Animal Production Science Animal Production Science Society
Food, fibre and pharmaceuticals from animals
REVIEW

Biofilm compartmentalisation of the rumen microbiome: modification of fermentation and degradation of dietary toxins

R. A. Leng
+ Author Affiliations
- Author Affiliations

School of Environmental and Rural Science, University of New England, Armidale, NSW 2351, Australia. Email: rleng@ozemail.com.au

Animal Production Science 57(11) 2188-2203 https://doi.org/10.1071/AN17382
Submitted: 7 June 2017  Accepted: 27 July 2017   Published: 4 September 2017

Abstract

Many deleterious chemicals in plant materials ingested by ruminants produce clinical effects, varying from losses of production efficiency through to death. Many of the effects are insidious, often going unrecognised by animal managers. When secondary plant compounds enter the rumen, they may undergo modification by rumen microbes, which often removes the deleterious compounds, but in specific instances, the deleterious effect may be enhanced. Improved understanding of rumen ecology, particularly concerning the biofilm mode of microbial fermentation, has led to major advances in our understanding of fermentation. In the present review, the potential impact of the physical structuring of the rumen microbiome is discussed in relation to how several economically important secondary plant compounds and other toxins are metabolised by the rumen microbiome and how their toxic effects may be remedied by providing inert particles with a large surface area to weight ratio in the diet. These particles provide additional surfaces for attachment of rumen microorganisms that help alleviate toxicity problems associated with deleterious compounds, including fluoroacetate, mimosine, mycotoxins, cyanoglycosides and hydrogen cyanide. The review first summarises the basic science of biofilm formation and describes the properties of biofilms and their roles in the rumen. It then addresses how biofilms on inert solids and fermentable particulates may assist in detoxification of potentially toxic compounds. A hypothesis that explains how nitrate poisoning may occur as a result of compartmentalisation of nitrate and nitrite reduction in the rumen is included.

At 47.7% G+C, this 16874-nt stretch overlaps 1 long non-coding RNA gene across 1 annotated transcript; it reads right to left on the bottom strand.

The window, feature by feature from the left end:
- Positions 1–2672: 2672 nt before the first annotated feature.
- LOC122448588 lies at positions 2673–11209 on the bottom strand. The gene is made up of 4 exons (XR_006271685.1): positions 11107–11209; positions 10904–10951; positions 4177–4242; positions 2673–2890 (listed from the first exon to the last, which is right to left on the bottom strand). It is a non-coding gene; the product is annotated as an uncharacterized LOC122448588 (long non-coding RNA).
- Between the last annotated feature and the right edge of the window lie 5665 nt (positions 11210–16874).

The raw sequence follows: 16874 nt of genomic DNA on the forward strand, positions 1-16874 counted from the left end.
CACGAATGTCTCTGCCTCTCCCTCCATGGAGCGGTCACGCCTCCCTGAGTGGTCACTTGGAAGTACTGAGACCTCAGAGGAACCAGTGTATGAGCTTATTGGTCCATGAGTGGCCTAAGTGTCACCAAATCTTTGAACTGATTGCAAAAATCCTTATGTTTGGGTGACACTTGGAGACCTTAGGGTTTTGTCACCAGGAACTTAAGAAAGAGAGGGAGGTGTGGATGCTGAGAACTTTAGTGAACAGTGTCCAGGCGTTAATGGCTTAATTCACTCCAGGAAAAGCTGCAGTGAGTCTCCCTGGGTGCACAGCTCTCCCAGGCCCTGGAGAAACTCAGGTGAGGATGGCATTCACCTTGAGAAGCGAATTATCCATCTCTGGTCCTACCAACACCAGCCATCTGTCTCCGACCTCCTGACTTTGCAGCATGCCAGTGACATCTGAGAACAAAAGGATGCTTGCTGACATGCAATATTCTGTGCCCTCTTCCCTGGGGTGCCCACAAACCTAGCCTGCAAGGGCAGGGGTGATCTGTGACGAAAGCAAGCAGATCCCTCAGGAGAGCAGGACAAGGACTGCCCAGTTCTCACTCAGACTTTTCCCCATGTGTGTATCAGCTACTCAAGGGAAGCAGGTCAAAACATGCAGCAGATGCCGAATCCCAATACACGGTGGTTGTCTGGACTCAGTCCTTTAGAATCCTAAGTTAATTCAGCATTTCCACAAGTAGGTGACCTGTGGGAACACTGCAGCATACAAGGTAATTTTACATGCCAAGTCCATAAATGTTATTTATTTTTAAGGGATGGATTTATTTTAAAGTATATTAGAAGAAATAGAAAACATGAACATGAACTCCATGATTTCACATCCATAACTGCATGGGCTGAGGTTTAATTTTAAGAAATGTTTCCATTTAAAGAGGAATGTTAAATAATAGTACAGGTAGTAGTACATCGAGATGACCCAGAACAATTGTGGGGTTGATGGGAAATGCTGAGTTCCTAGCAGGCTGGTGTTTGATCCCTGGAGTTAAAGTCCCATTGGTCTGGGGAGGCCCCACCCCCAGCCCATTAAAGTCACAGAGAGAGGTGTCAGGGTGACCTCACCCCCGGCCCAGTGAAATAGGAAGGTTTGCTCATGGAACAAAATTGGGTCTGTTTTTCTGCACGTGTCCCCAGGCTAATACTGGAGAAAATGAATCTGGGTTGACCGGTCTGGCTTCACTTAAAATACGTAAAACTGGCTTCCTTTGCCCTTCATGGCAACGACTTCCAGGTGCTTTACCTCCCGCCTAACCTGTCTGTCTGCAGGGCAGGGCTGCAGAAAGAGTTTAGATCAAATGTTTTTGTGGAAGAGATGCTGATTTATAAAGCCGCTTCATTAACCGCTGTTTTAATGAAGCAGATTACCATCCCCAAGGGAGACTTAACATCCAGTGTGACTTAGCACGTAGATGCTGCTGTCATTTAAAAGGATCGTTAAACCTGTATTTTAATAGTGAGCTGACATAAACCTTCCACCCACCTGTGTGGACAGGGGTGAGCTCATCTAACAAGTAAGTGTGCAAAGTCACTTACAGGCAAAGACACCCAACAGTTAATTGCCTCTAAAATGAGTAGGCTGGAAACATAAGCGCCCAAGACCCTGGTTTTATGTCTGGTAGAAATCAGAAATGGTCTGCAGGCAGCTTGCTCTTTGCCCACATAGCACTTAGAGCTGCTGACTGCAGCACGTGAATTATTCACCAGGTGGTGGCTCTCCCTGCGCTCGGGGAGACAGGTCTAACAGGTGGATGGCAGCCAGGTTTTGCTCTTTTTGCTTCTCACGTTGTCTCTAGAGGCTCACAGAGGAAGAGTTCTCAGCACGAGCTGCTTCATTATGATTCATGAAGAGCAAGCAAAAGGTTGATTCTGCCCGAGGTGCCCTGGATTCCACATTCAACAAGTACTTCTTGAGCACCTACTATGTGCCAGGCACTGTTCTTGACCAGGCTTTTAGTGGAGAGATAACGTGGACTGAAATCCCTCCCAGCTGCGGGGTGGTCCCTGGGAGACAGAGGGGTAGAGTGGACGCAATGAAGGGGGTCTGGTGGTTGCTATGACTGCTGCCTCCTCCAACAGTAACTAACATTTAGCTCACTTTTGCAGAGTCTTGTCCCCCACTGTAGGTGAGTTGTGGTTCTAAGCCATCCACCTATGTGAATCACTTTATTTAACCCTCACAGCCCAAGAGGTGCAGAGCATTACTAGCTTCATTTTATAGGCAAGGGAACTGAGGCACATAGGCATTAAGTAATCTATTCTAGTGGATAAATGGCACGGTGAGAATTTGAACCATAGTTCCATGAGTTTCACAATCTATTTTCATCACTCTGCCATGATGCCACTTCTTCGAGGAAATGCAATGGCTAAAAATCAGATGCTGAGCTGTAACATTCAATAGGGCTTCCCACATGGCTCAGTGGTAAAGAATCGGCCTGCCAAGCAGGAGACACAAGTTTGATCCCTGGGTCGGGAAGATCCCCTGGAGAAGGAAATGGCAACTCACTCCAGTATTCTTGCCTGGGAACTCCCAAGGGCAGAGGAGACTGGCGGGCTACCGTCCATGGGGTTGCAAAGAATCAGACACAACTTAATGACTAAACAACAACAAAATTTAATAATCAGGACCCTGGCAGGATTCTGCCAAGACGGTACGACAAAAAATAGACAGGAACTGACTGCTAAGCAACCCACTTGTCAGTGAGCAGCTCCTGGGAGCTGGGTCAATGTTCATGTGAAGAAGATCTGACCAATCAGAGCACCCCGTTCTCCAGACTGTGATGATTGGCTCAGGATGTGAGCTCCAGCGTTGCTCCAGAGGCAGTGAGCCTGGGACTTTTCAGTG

Additional keywords: fluoroacetate, mimosine, mycotoxins, nitrate.


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